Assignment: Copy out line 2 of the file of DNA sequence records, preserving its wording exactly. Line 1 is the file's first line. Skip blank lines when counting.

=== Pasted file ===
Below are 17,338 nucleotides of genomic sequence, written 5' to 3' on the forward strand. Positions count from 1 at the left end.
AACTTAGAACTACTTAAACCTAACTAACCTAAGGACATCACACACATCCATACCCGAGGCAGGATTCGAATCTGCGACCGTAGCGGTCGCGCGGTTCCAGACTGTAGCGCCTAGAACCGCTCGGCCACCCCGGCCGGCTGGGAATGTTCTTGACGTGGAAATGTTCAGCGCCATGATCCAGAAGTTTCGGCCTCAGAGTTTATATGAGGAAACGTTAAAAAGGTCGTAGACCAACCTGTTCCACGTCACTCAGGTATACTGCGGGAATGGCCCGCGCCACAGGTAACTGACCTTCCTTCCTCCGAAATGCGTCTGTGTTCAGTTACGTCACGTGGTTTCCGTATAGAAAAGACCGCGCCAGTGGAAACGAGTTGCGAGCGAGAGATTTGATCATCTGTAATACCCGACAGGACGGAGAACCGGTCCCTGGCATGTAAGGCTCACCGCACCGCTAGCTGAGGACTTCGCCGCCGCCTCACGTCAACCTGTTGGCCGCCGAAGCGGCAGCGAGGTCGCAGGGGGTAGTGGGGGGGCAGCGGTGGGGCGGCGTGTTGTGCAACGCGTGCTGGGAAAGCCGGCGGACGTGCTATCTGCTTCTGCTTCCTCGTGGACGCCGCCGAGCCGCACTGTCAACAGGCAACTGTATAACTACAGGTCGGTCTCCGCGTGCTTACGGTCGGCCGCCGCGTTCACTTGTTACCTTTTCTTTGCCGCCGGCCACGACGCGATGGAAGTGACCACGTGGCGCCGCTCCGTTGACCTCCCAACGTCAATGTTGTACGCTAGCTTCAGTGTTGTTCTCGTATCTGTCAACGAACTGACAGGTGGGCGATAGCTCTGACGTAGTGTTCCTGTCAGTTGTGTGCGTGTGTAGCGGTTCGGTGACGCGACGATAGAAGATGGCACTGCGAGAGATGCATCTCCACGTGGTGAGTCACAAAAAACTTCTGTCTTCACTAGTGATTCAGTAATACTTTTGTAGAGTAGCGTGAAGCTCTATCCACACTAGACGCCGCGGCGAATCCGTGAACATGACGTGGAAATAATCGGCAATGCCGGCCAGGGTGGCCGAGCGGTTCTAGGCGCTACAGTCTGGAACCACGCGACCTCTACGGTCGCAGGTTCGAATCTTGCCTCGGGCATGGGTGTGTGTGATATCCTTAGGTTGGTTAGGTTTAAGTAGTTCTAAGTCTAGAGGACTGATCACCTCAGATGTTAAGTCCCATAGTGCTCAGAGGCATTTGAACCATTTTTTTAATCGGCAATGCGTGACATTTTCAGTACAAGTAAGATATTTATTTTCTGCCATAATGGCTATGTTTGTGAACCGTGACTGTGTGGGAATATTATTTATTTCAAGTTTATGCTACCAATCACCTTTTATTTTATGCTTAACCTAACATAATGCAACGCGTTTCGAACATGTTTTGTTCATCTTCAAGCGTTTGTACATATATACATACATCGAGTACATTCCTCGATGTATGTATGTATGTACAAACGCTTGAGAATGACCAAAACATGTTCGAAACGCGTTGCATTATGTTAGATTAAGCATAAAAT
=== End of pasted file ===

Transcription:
AACTTAGAACTACTTAAACCTAACTAACCTAAGGACATCACACACATCCATACCCGAGGCAGGATTCGAATCTGCGACCGTAGCGGTCGCGCGGTTCCAGACTGTAGCGCCTAGAACCGCTCGGCCACCCCGGCCGGCTGGGAATGTTCTTGACGTGGAAATGTTCAGCGCCATGATCCAGAAGTTTCGGCCTCAGAGTTTATATGAGGAAACGTTAAAAAGGTCGTAGACCAACCTGTTCCACGTCACTCAGGTATACTGCGGGAATGGCCCGCGCCACAGGTAACTGACCTTCCTTCCTCCGAAATGCGTCTGTGTTCAGTTACGTCACGTGGTTTCCGTATAGAAAAGACCGCGCCAGTGGAAACGAGTTGCGAGCGAGAGATTTGATCATCTGTAATACCCGACAGGACGGAGAACCGGTCCCTGGCATGTAAGGCTCACCGCACCGCTAGCTGAGGACTTCGCCGCCGCCTCACGTCAACCTGTTGGCCGCCGAAGCGGCAGCGAGGTCGCAGGGGGTAGTGGGGGGGCAGCGGTGGGGCGGCGTGTTGTGCAACGCGTGCTGGGAAAGCCGGCGGACGTGCTATCTGCTTCTGCTTCCTCGTGGACGCCGCCGAGCCGCACTGTCAACAGGCAACTGTATAACTACAGGTCGGTCTCCGCGTGCTTACGGTCGGCCGCCGCGTTCACTTGTTACCTTTTCTTTGCCGCCGGCCACGACGCGATGGAAGTGACCACGTGGCGCCGCTCCGTTGACCTCCCAACGTCAATGTTGTACGCTAGCTTCAGTGTTGTTCTCGTATCTGTCAACGAACTGACAGGTGGGCGATAGCTCTGACGTAGTGTTCCTGTCAGTTGTGTGCGTGTGTAGCGGTTCGGTGACGCGACGATAGAAGATGGCACTGCGAGAGATGCATCTCCACGTGGTGAGTCACAAAAAACTTCTGTCTTCACTAGTGATTCAGTAATACTTTTGTAGAGTAGCGTGAAGCTCTATCCACACTAGACGCCGCGGCGAATCCGTGAACATGACGTGGAAATAATCGGCAATGCCGGCCAGGGTGGCCGAGCGGTTCTAGGCGCTACAGTCTGGAACCACGCGACCTCTACGGTCGCAGGTTCGAATCTTGCCTCGGGCATGGGTGTGTGTGATATCCTTAGGTTGGTTAGGTTTAAGTAGTTCTAAGTCTAGAGGACTGATCACCTCAGATGTTAAGTCCCATAGTGCTCAGAGGCATTTGAACCATTTTTTTAATCGGCAATGCGTGACATTTTCAGTACAAGTAAGATATTTATTTTCTGCCATAATGGCTATGTTTGTGAACCGTGACTGTGTGGGAATATTATTTATTTCAAGTTTATGCTACCAATCACCTTTTATTTTATGCTTAACCTAACATAATGCAACGCGTTTCGAACATGTTTTGTTCATCTTCAAGCGTTTGTACATATATACATACATCGAGTACATTCCTCGATGTATGTATGTATGTACAAACGCTTGAGAATGACCAAAACATGTTCGAAACGCGTTGCATTATGTTAGATTAAGCATAAAAT